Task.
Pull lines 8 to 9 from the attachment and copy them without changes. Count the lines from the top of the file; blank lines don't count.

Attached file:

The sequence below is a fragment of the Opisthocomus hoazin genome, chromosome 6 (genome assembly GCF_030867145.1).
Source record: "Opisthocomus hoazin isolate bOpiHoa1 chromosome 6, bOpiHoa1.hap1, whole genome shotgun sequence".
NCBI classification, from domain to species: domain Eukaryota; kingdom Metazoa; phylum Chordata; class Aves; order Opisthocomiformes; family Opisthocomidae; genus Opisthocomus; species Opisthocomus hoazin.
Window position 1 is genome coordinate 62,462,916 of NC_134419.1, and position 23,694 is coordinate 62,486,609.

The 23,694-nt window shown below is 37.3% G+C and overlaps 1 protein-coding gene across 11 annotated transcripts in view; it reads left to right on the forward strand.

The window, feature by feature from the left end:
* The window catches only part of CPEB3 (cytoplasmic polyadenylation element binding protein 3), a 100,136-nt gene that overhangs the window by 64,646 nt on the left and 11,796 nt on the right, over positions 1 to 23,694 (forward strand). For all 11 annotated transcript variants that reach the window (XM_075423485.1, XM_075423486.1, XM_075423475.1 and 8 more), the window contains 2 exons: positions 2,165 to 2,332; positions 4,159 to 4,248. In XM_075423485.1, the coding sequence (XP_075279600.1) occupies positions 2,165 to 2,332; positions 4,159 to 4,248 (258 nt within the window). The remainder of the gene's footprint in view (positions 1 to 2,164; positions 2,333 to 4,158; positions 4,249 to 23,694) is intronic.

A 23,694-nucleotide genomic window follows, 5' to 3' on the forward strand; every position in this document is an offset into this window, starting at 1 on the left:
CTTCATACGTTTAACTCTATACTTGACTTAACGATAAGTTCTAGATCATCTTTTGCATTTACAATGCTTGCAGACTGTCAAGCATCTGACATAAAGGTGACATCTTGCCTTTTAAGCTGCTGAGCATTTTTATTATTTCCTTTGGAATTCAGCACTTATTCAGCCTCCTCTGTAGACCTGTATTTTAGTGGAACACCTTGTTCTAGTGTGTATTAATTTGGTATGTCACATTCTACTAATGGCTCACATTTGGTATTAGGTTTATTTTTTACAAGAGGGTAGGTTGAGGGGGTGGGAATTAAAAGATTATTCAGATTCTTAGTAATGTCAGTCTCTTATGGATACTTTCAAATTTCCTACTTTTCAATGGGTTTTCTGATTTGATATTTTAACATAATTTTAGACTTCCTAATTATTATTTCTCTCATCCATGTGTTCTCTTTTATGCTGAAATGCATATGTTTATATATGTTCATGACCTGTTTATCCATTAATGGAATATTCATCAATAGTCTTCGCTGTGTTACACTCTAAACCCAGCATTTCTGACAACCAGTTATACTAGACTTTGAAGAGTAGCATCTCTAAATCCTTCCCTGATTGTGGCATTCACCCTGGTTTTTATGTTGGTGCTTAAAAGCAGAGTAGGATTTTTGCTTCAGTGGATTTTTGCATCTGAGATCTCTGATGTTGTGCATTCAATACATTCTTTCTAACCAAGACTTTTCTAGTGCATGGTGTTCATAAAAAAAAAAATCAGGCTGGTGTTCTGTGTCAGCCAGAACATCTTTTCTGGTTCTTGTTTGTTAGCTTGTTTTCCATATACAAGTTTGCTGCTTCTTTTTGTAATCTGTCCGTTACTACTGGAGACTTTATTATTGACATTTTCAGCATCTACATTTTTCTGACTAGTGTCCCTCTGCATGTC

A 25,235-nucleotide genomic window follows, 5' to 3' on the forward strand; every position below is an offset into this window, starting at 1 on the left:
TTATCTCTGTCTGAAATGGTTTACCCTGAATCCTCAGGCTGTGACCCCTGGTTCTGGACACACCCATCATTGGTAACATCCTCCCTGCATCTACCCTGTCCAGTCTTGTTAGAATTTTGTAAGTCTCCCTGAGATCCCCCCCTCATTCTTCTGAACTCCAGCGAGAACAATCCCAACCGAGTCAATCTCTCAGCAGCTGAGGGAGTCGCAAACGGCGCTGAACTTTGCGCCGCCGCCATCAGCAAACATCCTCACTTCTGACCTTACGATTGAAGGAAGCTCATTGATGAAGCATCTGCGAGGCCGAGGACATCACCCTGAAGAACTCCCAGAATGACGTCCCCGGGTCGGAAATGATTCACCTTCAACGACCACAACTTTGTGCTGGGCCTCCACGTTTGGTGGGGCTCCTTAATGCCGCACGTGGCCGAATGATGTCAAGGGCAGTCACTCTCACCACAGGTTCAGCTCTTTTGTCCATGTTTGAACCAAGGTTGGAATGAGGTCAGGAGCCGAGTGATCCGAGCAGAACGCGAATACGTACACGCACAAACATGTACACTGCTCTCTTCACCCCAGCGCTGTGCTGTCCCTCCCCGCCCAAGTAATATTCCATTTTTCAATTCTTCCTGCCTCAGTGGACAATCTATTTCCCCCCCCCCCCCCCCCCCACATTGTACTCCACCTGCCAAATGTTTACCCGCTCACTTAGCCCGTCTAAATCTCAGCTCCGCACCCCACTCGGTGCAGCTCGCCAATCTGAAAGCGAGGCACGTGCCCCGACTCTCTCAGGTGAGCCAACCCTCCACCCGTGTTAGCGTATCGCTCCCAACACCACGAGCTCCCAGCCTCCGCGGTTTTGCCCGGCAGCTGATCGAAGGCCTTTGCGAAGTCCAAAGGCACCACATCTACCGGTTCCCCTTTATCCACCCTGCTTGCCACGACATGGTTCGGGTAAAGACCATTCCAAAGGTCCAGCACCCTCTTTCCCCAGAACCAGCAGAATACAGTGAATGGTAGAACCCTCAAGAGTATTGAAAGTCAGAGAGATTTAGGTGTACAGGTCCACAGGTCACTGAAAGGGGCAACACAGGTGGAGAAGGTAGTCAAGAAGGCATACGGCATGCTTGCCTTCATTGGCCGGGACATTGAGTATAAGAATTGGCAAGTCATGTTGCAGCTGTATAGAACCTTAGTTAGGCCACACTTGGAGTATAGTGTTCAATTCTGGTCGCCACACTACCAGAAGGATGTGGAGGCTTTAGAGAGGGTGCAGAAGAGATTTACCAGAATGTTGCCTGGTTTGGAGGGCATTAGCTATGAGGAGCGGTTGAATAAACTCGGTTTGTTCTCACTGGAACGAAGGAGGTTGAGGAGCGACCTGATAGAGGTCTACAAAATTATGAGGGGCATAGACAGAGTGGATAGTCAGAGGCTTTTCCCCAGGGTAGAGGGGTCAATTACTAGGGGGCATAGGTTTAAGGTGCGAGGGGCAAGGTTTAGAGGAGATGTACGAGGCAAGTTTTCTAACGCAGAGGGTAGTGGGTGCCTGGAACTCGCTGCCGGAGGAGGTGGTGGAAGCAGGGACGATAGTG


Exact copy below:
A 23,694-nucleotide genomic window follows, 5' to 3' on the forward strand; every position in this document is an offset into this window, starting at 1 on the left:
CTTCATACGTTTAACTCTATACTTGACTTAACGATAAGTTCTAGATCATCTTTTGCATTTACAATGCTTGCAGACTGTCAAGCATCTGACATAAAGGTGACATCTTGCCTTTTAAGCTGCTGAGCATTTTTATTATTTCCTTTGGAATTCAGCACTTATTCAGCCTCCTCTGTAGACCTGTATTTTAGTGGAACACCTTGTTCTAGTGTGTATTAATTTGGTATGTCACATTCTACTAATGGCTCACATTTGGTATTAGGTTTATTTTTTACAAGAGGGTAGGTTGAGGGGGTGGGAATTAAAAGATTATTCAGATTCTTAGTAATGTCAGTCTCTTATGGATACTTTCAAATTTCCTACTTTTCAATGGGTTTTCTGATTTGATATTTTAACATAATTTTAGACTTCCTAATTATTATTTCTCTCATCCATGTGTTCTCTTTTATGCTGAAATGCATATGTTTATATATGTTCATGACCTGTTTATCCATTAATGGAATATTCATCAATAGTCTTCGCTGTGTTACACTCTAAACCCAGCATTTCTGACAACCAGTTATACTAGACTTTGAAGAGTAGCATCTCTAAATCCTTCCCTGATTGTGGCATTCACCCTGGTTTTTATGTTGGTGCTTAAAAGCAGAGTAGGATTTTTGCTTCAGTGGATTTTTGCATCTGAGATCTCTGATGTTGTGCATTCAATACATTCTTTCTAACCAAGACTTTTCTAGTGCATGGTGTTCATAAAAAAAAAAATCAGGCTGGTGTTCTGTGTCAGCCAGAACATCTTTTCTGGTTCTTGTTTGTTAGCTTGTTTTCCATATACAAGTTTGCTGCTTCTTTTTGTAATCTGTCCGTTACTACTGGAGACTTTATTATTGACATTTTCAGCATCTACATTTTTCTGACTAGTGTCCCTCTGCATGTC